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STARTER checklist for antimalarial therapeutic efficacy reporting

Efficacious antimalarials are a cornerstone of the global effort to control and eliminate malaria. However, the spread of drug resistance threatens gains achieved over the early years of this century. Of particular concern is widespread artemisinin resistance in Southeast Asia and its recent emergence in Africa, threatening the efficacy of artemisinin-based combination therapies that currently offer our best treatments for malaria [1]. Prompt identification of the emergence and spread of antimalarial drug resistance is crucial to guarantee effective case management. At a country level, efficacy data are used by ministries of health and their partners to determine national treatment guidelines. Because parasites do not respect political and administrative boundaries, coordination of surveillance and control strategies at the regional and global level is necessary to guide larger containment strategies.

Since the 1960s, the foundation of antimalarial drug efficacy monitoring has been the use of therapeutic efficacy studies that monitor parasitological and clinical response in patients treated for malaria. Standardized methods for performance and analysis of these studies are codified in World Health Organization (WHO) guidance documents [2,3,4]. Despite the standardized guidance, recent investigation has identified frequent non-adherence to the WHO guidelines [1, 5]. Notably, deviations from the standard of practice methodology are common, particularly related to analysis of genotyping data and definition of primary outcome indicators, and critical methodological details are often omitted from publications reporting efficacy data. As a consequence, there is the risk that reported efficacy could either be underestimated or overestimated, with readers not able to determine both the scope and the direction of the under- or overestimates. Such a loss in accuracy can obstruct the global effort to prevent and contain antimalarial drug resistance.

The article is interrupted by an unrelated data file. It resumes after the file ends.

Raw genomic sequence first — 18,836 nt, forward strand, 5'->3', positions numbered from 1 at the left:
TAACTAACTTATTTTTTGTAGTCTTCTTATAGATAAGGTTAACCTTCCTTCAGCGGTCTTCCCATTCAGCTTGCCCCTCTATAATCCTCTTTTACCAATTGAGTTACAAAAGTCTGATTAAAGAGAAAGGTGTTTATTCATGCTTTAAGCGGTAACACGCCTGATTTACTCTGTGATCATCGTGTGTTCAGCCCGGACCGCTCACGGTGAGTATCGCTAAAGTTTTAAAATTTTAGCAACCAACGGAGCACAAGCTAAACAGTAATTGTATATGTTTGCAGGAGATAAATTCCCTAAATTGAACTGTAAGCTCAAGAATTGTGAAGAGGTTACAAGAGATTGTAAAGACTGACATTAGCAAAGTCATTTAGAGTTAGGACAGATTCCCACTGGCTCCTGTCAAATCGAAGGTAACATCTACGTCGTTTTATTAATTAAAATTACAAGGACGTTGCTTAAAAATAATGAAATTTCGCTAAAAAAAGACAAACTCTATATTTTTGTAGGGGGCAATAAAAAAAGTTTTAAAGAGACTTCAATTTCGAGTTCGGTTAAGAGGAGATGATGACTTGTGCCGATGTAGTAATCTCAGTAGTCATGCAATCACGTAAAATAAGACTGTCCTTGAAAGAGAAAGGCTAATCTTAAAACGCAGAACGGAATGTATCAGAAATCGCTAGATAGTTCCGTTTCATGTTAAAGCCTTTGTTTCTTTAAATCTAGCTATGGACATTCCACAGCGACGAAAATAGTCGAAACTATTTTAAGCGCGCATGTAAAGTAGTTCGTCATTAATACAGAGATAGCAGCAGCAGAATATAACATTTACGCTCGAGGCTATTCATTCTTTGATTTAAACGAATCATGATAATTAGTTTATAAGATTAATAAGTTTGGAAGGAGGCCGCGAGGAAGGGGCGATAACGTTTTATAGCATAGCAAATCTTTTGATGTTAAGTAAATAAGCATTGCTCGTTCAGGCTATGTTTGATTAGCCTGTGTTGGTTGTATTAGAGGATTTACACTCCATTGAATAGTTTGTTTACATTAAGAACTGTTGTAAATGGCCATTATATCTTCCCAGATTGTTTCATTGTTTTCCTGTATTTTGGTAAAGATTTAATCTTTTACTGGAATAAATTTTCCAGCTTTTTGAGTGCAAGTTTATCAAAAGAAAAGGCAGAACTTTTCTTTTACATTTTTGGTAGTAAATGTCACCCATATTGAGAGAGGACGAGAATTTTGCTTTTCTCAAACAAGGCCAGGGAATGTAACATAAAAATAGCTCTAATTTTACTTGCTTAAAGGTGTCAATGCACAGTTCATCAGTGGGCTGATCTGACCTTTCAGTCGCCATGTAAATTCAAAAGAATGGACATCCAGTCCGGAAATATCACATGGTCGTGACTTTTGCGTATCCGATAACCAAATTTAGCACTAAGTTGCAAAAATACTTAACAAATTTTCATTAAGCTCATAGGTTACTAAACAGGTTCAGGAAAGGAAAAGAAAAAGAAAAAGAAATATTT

Incorporating comments from the WHO Global Malaria Programme, the Malaria Branch of the Centers for Disease Control and Prevention, the US President’s Malaria Initiative, and the editors-in-chief and antimalarial efficacy section leads from the American Journal of Tropical Medicine and Hygiene and Malaria Journal, we have developed the Standardized Antimalarial Therapeutic Efficacy Reporting (STARTER) Checklist, which lays out best practices for reporting results of antimalarial efficacy studies. Similar to other reporting checklists, it has been registered and is available at the EQUATOR Network repository [6] (Table 1).

Table 1 Standardized antimalarial therapeutic efficacy reporting (STARTER)

We emphasize that checklists are not replacements for peer-review [7], but rather tools to promote uniformity in reporting. Filling out the checklist does not substitute for careful adherence to the global WHO standards for efficacy trials. Efficacy trial investigators and sponsors that follow WHO’s guidance and verify their adherence at the protocol development, implementation, analysis, and reporting stages will likely find the STARTER checklist facilitates their manuscript development.


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The authors thank Pascal Ringwald at the WHO Global Malaria Programme and Marcel Hommel at Malaria Journal for their comments and review.


ESH, MMP, and MV are supported by the U.S. President’s Malaria Initiative. The findings and conclusions in this report are those of the authors and do not necessarily represent the official position of the CDC. EAA and QB are Associate Editors at the Malaria Journal. PJR is the AJTMH Editor-in-Chief.

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The authors declare that they have no competing interests.

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MMP and ESH drafted the initial version of the checklist and accompanying commentary. EAA, QB, MV and PJR reviewed and provided feedback and changes to the checklist and commentary. All authors read and approved the final manuscript.

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Correspondence to Mateusz M. Plucinski.

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This article is co-published by the American Journal of Tropical Medicine and Hygiene and Malaria Journal.

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Plucinski, M.M., Ashley, E.A., Bassat, Q. et al. STARTER checklist for antimalarial therapeutic efficacy reporting. Malar J 21, 187 (2022).

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